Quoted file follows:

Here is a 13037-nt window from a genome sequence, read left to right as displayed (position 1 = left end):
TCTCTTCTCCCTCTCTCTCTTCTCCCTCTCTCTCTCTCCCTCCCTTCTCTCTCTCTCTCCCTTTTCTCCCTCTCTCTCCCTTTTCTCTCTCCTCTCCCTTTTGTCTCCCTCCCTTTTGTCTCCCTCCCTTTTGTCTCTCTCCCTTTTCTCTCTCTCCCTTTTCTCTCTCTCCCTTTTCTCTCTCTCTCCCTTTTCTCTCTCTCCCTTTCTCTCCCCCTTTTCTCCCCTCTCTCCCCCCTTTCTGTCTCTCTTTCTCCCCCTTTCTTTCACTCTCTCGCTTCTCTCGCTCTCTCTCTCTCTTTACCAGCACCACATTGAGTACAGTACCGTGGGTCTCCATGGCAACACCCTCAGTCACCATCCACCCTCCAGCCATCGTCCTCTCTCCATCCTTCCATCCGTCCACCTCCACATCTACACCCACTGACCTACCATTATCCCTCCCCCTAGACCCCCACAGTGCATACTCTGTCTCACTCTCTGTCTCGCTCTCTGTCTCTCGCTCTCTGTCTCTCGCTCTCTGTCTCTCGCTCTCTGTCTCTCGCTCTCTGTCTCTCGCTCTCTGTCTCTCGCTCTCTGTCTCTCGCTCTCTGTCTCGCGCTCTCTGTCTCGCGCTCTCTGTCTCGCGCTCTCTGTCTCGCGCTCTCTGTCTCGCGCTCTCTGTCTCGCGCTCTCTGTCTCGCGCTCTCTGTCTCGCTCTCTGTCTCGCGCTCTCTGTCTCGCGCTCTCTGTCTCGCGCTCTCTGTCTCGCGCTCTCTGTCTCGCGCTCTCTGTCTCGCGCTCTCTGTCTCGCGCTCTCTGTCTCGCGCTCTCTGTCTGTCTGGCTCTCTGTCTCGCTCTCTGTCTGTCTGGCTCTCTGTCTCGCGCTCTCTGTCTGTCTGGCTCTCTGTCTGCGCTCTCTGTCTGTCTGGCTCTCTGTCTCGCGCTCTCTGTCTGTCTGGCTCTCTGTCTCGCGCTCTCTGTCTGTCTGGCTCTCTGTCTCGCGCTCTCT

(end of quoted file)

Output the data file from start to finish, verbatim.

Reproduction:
Here is a 13037-nt window from a genome sequence, read left to right as displayed (position 1 = left end):
TCTCTTCTCCCTCTCTCTCTTCTCCCTCTCTCTCTCTCCCTCCCTTCTCTCTCTCTCTCCCTTTTCTCCCTCTCTCTCCCTTTTCTCTCTCCTCTCCCTTTTGTCTCCCTCCCTTTTGTCTCCCTCCCTTTTGTCTCTCTCCCTTTTCTCTCTCTCCCTTTTCTCTCTCTCCCTTTTCTCTCTCTCTCCCTTTTCTCTCTCTCCCTTTCTCTCCCCCTTTTCTCCCCTCTCTCCCCCCTTTCTGTCTCTCTTTCTCCCCCTTTCTTTCACTCTCTCGCTTCTCTCGCTCTCTCTCTCTCTTTACCAGCACCACATTGAGTACAGTACCGTGGGTCTCCATGGCAACACCCTCAGTCACCATCCACCCTCCAGCCATCGTCCTCTCTCCATCCTTCCATCCGTCCACCTCCACATCTACACCCACTGACCTACCATTATCCCTCCCCCTAGACCCCCACAGTGCATACTCTGTCTCACTCTCTGTCTCGCTCTCTGTCTCTCGCTCTCTGTCTCTCGCTCTCTGTCTCTCGCTCTCTGTCTCTCGCTCTCTGTCTCTCGCTCTCTGTCTCTCGCTCTCTGTCTCTCGCTCTCTGTCTCGCGCTCTCTGTCTCGCGCTCTCTGTCTCGCGCTCTCTGTCTCGCGCTCTCTGTCTCGCGCTCTCTGTCTCGCGCTCTCTGTCTCGCGCTCTCTGTCTCGCTCTCTGTCTCGCGCTCTCTGTCTCGCGCTCTCTGTCTCGCGCTCTCTGTCTCGCGCTCTCTGTCTCGCGCTCTCTGTCTCGCGCTCTCTGTCTCGCGCTCTCTGTCTCGCGCTCTCTGTCTGTCTGGCTCTCTGTCTCGCTCTCTGTCTGTCTGGCTCTCTGTCTCGCGCTCTCTGTCTGTCTGGCTCTCTGTCTGCGCTCTCTGTCTGTCTGGCTCTCTGTCTCGCGCTCTCTGTCTGTCTGGCTCTCTGTCTCGCGCTCTCTGTCTGTCTGGCTCTCTGTCTCGCGCTCTCT